#### Transcript Welcome to Mrs. Sharp`s Classroom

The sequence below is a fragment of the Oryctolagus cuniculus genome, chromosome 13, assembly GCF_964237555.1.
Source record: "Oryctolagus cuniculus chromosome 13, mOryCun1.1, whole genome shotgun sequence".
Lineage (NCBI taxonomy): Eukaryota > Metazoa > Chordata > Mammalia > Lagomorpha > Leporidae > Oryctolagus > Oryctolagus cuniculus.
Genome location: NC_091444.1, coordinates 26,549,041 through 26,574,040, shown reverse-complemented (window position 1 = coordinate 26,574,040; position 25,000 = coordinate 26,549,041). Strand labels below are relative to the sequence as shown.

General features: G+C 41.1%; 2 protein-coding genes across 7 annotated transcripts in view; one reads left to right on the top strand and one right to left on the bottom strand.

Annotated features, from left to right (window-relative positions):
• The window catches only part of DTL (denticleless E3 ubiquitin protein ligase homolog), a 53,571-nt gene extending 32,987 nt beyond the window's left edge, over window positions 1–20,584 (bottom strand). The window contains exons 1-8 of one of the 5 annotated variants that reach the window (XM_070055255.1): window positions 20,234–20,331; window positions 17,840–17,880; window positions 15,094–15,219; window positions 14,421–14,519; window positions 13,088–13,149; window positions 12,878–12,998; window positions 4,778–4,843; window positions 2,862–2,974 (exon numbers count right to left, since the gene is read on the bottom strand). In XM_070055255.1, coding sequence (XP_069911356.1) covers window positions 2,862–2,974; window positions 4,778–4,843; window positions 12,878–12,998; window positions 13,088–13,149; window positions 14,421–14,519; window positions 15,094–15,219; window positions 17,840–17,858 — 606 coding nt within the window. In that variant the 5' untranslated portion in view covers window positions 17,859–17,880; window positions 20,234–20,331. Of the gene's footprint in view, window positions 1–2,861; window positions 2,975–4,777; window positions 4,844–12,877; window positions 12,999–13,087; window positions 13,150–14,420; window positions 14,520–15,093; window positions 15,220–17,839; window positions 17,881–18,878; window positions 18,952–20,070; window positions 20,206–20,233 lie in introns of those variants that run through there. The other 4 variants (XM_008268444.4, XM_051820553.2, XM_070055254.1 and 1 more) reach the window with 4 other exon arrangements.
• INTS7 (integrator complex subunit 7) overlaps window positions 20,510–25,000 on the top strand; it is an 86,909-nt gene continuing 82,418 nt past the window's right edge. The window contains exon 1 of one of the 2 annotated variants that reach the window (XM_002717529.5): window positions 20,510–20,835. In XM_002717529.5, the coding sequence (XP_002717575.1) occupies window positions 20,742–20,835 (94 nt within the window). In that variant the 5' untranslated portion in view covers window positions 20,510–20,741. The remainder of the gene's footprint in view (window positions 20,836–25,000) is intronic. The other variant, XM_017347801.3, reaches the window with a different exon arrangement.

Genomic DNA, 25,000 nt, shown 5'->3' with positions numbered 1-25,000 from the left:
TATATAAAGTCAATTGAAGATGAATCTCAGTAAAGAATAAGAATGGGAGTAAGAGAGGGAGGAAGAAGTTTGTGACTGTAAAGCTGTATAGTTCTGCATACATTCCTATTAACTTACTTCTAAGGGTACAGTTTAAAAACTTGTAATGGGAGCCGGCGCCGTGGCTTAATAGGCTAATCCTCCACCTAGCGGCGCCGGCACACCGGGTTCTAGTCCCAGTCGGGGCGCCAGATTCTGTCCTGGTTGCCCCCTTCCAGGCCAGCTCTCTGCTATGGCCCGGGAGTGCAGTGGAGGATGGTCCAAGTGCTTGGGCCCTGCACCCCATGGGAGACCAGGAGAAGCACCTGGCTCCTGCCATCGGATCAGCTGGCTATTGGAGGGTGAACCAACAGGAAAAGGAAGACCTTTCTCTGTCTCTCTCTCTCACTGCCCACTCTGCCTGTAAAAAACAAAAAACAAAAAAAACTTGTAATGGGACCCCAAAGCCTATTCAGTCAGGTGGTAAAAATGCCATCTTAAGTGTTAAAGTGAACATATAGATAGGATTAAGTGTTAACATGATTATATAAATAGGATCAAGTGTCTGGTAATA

Welcome to Physical Science w/ Mrs. Brown! Unit 4-Force & Motion Lesson 1-Force What Is a Force? Force and motion are closely linked. A force is a push or a pull. There are different forces that act on objects, and most, but not all, forces will change the position of an object. Some forces do not change an object’s motion. That’s because other forces may be acting on the object at the same time. Some of the forces acting on the object may cancel each other out Magnitude and Direction A force has: Magnitude, or size-measured in an SI unit called a newton (N). Direction In the United States, scientists commonly use pound to describe the unit of force. This unit can be converted to newtons with this equation: 1 pound = 4.45 newtons. A force also has direction. Described using the words up, down, forward, backward, or using the points on a compass for north, south, east, and west. Force Diagrams Forces Net force-the sum of all forces acting on an object. When the net force on an object is zero, the object’s motion does not change. So, an object at rest will only start to move if the net force acting on it is not zero. Only a net force different from zero changes the motion of an object. Balanced Forces- the net up/down force is equal to zero Unbalanced forces-those with a net force that is not equal to zero. Lesson 2-Gravitational Force https://www.khanacademy.org/science/physics/newtongravitation/gravity-newtonian/v/introduction-to-gravity What Is Gravity? Earth’s gravitational pull has constant influence, preventing us and everything on earth from floating off into space. The earth is not the only object that exerts gravitational force. Gravity is a force of attraction that is universal. Every mass exerts a pull on every other mass. Mass Versus Weight The words mass and weight are sometimes used to mean the same thing, but they are very different. The mass of an object is how much matter is in the object. An object’s mass on earth is the same as it would be anywhere else in the universe. Weight, however, is a measure of gravitational force, and an object’s weight can change depending on where the object is in the universe. Distance and Gravity The effect of earth’s gravitational force on us is more noticeable than our effect on the earth because earth is so massive. But the sun is even more massive than earth. Although the sun is more massive than earth, it is much farther away. Gravitational force between objects decreases as objects move farther apart. Gravitational force is stronger between objects that are closer together. The Law of Universal Gravitation Newton greatly expanded our understanding of gravity and its importance in the universe. He defined the law of universal gravitation with these main points: 1. Every object in the universe exerts a gravitational force on every other object. 2. The size of the gravitational force depends on the masses of the objects. 3. The size of the gravitational force depends on the distance between objects https://www.khanacademy.org/science/physics/newt on-gravitation/gravity-newtonian/v/introduction-tonewton-s-law-of-gravitation Lesson 3-Motion Let’s see how science measures and describes the relationships between motion, speed, and distance. Different Kinds of Motion 3 of the most common types of motion are: translational motion rotational motion vibrational motion Describing Position When we talk about a moving object, we talk about where it started and where it is going. Therefore, in order to describe the motion of an object, we must first identify its position. Often, the easiest way to describe an object's position is to compare its position to the position of other objects. Distance vs. Displacement Distance is how far an object travels, it does not take the direction of motion into account Displacement describes how far and in what direction an object has moved relative to its starting point. Calculating Displacement You can use this mathematical formula to calculate displacement: d2 – d1 =Δd = displacement Δd is read “delta d” or “the change in d.” Remember, displacement indicates distance traveled in a specific direction. Calculating Changes in Time Translational motion involves a change in position and also a change in time. Just like distance, time also needs a reference point, a coordinate system, and a system of units, such as seconds. t2 – t1 = Δt = change in time Lesson 5-Speed & Velocity In this lesson, you’ll find out exactly what these two words mean, and how to calculate the speed and velocity of any moving object. Speed So we have good idea of what speed means: Some things move fast-high rate of speed Some things move slowly-low rate of speed. Average Speed-distance an object travels divided by the time it takes to travel that distance. Speed takes into account both the distance traveled and the time it takes to get there Calculating Average Speed Average speed is represented by the formula: s = d / t In this formula, s represents average speed d represents total distance t represents total time So, if you walk 12 miles in 3 hours, d = 12 miles and t = 3 hours. Your speed is: s=d/t s = 12 miles/ 3 hours s = 4 mph (miles per hour) Velocity & Calculating Average Velocity Velocity-rate that an object moves in a certain direction. Velocity is always represented as a direction in relation to a reference point (50 km/hour east) Average velocity is represented by the formula: v = Δx / Δt V-represents average velocity Δx-represents the object’s change in position, or displacement Δt-represents change in time To calculate an object’s average velocity, you need to know where the object started, the point where it ended, and how long it took to get there. Lesson 6-Measuring Speed & Velocity In this lesson, we will use the formulas for speed and velocity to learn more about the movement of everyday objects. Speed & Velocity Formulas To measure the average speed of an object, you need to know the total distance it has traveled over a period of time. To measure the average velocity of an object, you need to know its displacement over a period of time. Formulas: s=d/t average speed = total distance / total time Total distance does not take into account direction. v = Δx / Δt average velocity = displacement / change in time Displacement is the change in position of an object in relation to a reference point, so it always includes a direction Velocity Includes Direction The measurement of velocity always includes direction of motion, such as north, south, east, or west. If the movement of an object is in one dimension (such as along a straight line), velocity can be described as either positive (+) or negative (–) in relation to a reference point. Speed does not include direction. It always has a positive value. No matter which direction it rolls, the marble’s speed, however, is always positive Rearranging the Formula for Velocity You can rearrange the formula for average velocity to solve for displacement or change in time. If you know an object’s average velocity over a period of time, you can calculate how far it moved using the following formula: Δx = v x t displacement = average velocity x change in time If you know an object’s average velocity and displacement, you can solve for change in time using the following formula: Δt = Δx / v change in time = displacement / average velocity Lesson 8: Acceleration Let’s look at how acceleration is defined, how it’s measured, and how it relates to our understanding of motion. Acceleration Acceleration-how quickly velocity changes; acceleration is occurring when objects speed up, slow down, or change direction Acceleration is the rate of change of velocity. We say that an object is accelerating if its velocity changes divided by time Velocity: involves both speed and direction. changes when speed changes. changes when direction changes, even if speed remains constant. Acceleration and Gravity If you drop an object, it will fall to the ground due to gravity. As it falls, it moves faster and faster. Acceleration due to gravity=9.8 meters/per second/per second (m/s/s) or 9.8 m/s2. 9.8 m/s2 (approximately 22 mph) faster every second it falls. Calculating Acceleration The average acceleration of a moving object can be calculated using the formula a = Δv / Δt. a represents average acceleration Δv represents change in velocity Δt represents change in time or elapsed time (the time the change in velocity takes) Change in velocity can be calculated by subtracting the initial velocity (vi) of a moving object from its final velocity (vf ). The formula for the change in velocity is: Δv = (velocityf - velocityi) Positive Acceleration & Deceleration Imagine a car pulling away from a stop sign-the car’s change in velocity (velocityf – velocityi) and its acceleration both have positive values. When an object moves in one dimension (along a straight line) in the positive direction, and its velocity increases over time (it speeds up), its acceleration is positive. Now imagine that same car slowing down as it approaches a stop sign. Its final velocity is less than its initial velocity. Therefore, if the velocity was in the positive direction, it became less positive. Its change in velocity and its acceleration have negative values. Deceleration is a decrease in velocity over time. When deceleration occurs in motion along a line, the acceleration and velocity point in opposite directions. That means if the velocity is positive, deceleration corresponds to negative acceleration Lesson 9: Newton's First Law of Motion Newton’s three Laws of Motion describe our countless interactions with forces and motion every day. In this lesson, you will explore Newton’s First Law of Motion. Newton’s First Law of Motion In the 1600’s, Sir Isaac Newton described his three laws of motion. Newton’s First Law of Motion: A body at rest will remain at rest unless acted on by an external, unbalanced force. (Part 1) A body in motion will remain in motion unless acted on by an external, unbalanced force. (Part 2) What does this mean? Let’s look at both parts: Objects at Rest and in Motion & Inertia Part 1: You must apply a force to get an object moving. All objects have inertia: the mass of an object is a measure of its inertia. The bigger an object is (the more mass it has), the more force it takes to move it. Inertial Forces Inertia is involved in most of the activities that you do. When you are riding in something and it starts moving, you feel like you are being pushed backward. This is because your body tends to remain still relative to the ground, while object you riding in is moving underneath you. A similar thing occurs when you come to a sudden stop in the same object. This time your body continues to move forward while the object under you stops. So, you feel as though you are being pushed forward. These forces you feel are not real forces; they are called inertial forces. There is no actual force pushing you backward when the object starts moving, or pushing you forward when the object suddenly stops. Friction Part 2: You must apply a force to get an object to stop moving once it is going. Friction: the force that opposes motion, surface to surface force, or surface to environment (like air). Slippery ice has much less friction than the ground. Lesson 10: Mass and Weight In this lesson, you will explore how scientists define mass and weight. You will learn what mass and weight mean, how they are measured, and how they can be calculated. Mass and Weight Mass and weight are different: Mass is the amount of matter an object has Measured in grams (g) Mass of an object is the same no matter where in the universe you are. Weight is the amount of gravitational force on an object Mass and Inertia The mass of an object is a measure of the object’s inertia. The greater the object’s mass, the greater its inertia. So, a more massive object is harder to move from rest, or to change the motion of, than a less massive object. Exploring Mass A balance compares the mass of the object being measured with known masses by comparing the forces from gravity that each produces. The mass of an object is the same no matter where in the universe it is measured. This is because the amount of matter in an object does not change by just moving it. What mass vs. weight looks like… Exploring Weight Will your weight differ on earth and on the moon? Yes. The gravitational force acting on you is not the same on earth as it is on the moon. That’s why your weight of the is different. Weight, unlike mass, will be different for the same object in two places where gravity differs. An object can even have a slightly different weight at different locations on earth. This is because the earth’s gravitational pull varies a little Weight Is a Force Since weight is the pull of gravity on an object, it is a force and mass is simply a quantity of matter and is not a force. Scientists define weight using the following formula: Weight = mass x acceleration due to gravity W=mxg In this formula: w represents weight m represents mass g represents acceleration due to gravity (g = 9.8 m/s/s (meters per second squared) or 9.8 m/s2 Measured in Newtons (N) Weight changes depending on gravitational pull Lesson 11: Newton's Second Law of Motion You will learn what Newton described about the motion of an object when an unbalanced force does act on it. You will explore how force, acceleration, and mass are related. Newton's Second Law of Motion When an unbalanced force acts on an object, the object will be accelerated. The acceleration will be proportional to the force, and will be in the same direction as the force. Acceleration Depends on Force and Mass Let’s explore Newton’s Second Law of Motion on and object: Increasing the force of a push on something increases its acceleration Decreasing the force would decrease the acceleration The same force acting on a smaller mass produces a larger acceleration. Similarly, a larger mass would be accelerated less. Expressing Force as a Formula Newton developed a mathematical formula to describe the relationship between force, mass, and acceleration. The formula is: F = ma. F = unbalanced force (N) m = mass (kg) a = acceleration (m/s2) The on-screen display shows how to determine the amount of force needed to accelerate a 2-kg mass at 3 m/s2. Take a few minutes to study how the problem is solved. Remember that the units of a newton are equivalent to kg m/s2. ***Note that in this lesson, only average force and acceleration examined. It is very difficult to examine forces and accelerations that occur in an instant in time Lesson 12: Newton's Third Law of Motion What happens when one object exerts a force on another object? How does the motion of each object change? To find out we will explore Newton’s 3rd Law! Let’s remember some of the important concepts so far in this unit: A force is a push or a pull. An unbalanced force changes an object’s motion. Objects have inertia and resist forces that try to change their motion. Friction is the force between two surfaces that opposes motion. Unbalanced forces cause objects to accelerate according to the equation: F = ma Forces Occur in Pairs Imagine a Spring. The reason it behaves as it does is because forces always occur in pairs. Whenever you are pushing on a spring, the spring is pushing back on you. Likewise, if you are pushing on a wall, the wall is pushing back on you! Although you can’t see this the way you can see the spring being compressed, it’s true. Newton described force pairs in his Third Law of Motion Newton’s Third Law of Motion: For every action, there is an equal but opposite reaction A force is a push or a pull. A push or a pull involves more than one object. One object does the pushing (or pulling), while the other object gets pushed (or pulled) In other words…If one object exerts a force on a second object, the second object exerts a force on the first object that is equal in magnitude and opposite in direction. Some action pairs are hard to notice Sitting on a chair Pushing against a wall Computing Acceleration & Actions and Reactions Acceleration Formula: a = F/m Where: a-acceleration, F-force & m-mass. **Another way of stating Newton’s Third Law of Motion is that for every action, there is an equal and opposite reaction. When two objects interact, the force exerted by the first object is called the action force. The force exerted by the second object is called the reaction force. Lesson 13: Buoyant Forces Have you ever wondered why a rubber duck can float in your bathtub, but a rock cannot? In this lesson, you will explore the force exerted by fluids. You will learn why some objects float, while others sink. Buoyant Force Buoyant force is the force exerted on an object which is immersed in a fluid. A fluid is any substance that flows: Gases and liquids are fluids Buoyant Force and Weight In order for an object to float in a fluid, its weight (which is a force) must be less than the buoyant force exerted by the fluid. K12 example: a rubber duck and a rock in a swimming pool The weight of the rubber duck is less than the buoyant force of the water, so the duck floats. The weight of the rock is greater than the buoyant force of the water, so the rock sinks. Fluid Pressure Fluid Pressure Facts: (K12 example: Iceberg) When an object is placed in a fluid, pressure is exerted on all its sides. This pressure is called fluid pressure. Pressure measures how concentrated a force is on a particular area. The fluid pressure is the force that the fluid exerts on a surface divided by the area of the surface. The pressure of all fluids increases as depth increases. Archimedes’ Principle How can we determine the amount of buoyant force acting on an object? In the third century BC, a Greek mathematician named Archimedes determined a way to measure buoyant force, known as Archimedes’ principle. According to this principle, when an object is placed in a fluid, the buoyant force acting on it is equal to the weight of fluid that the object displaces. K12 example: rock in cylinder Measuring Buoyant Force First, an object is lowered into a container of water. As the object moves further down into the container, water is displaced and flows into a catch bucket. Finally, when the object is resting on the bottom of the container, you can see the total amount of water that has been displaced by the object. Measuring Buoyant Force Density=mass divided by volume or: D = m / V Why do large ships float? Large volume in the open hull makes the ship less dense than water. Air Exerts Buoyant Force Air Force Facts: Air is a fluid that exerts buoyant force. However, since the density of air is so low, few substances float in it. **A notable exception to this is helium. Air is about seven times denser than helium. So, party and parade balloons filled with helium float in the air. The buoyant force exerted by the air drives them upward We will move on to Unit 10 Next!!!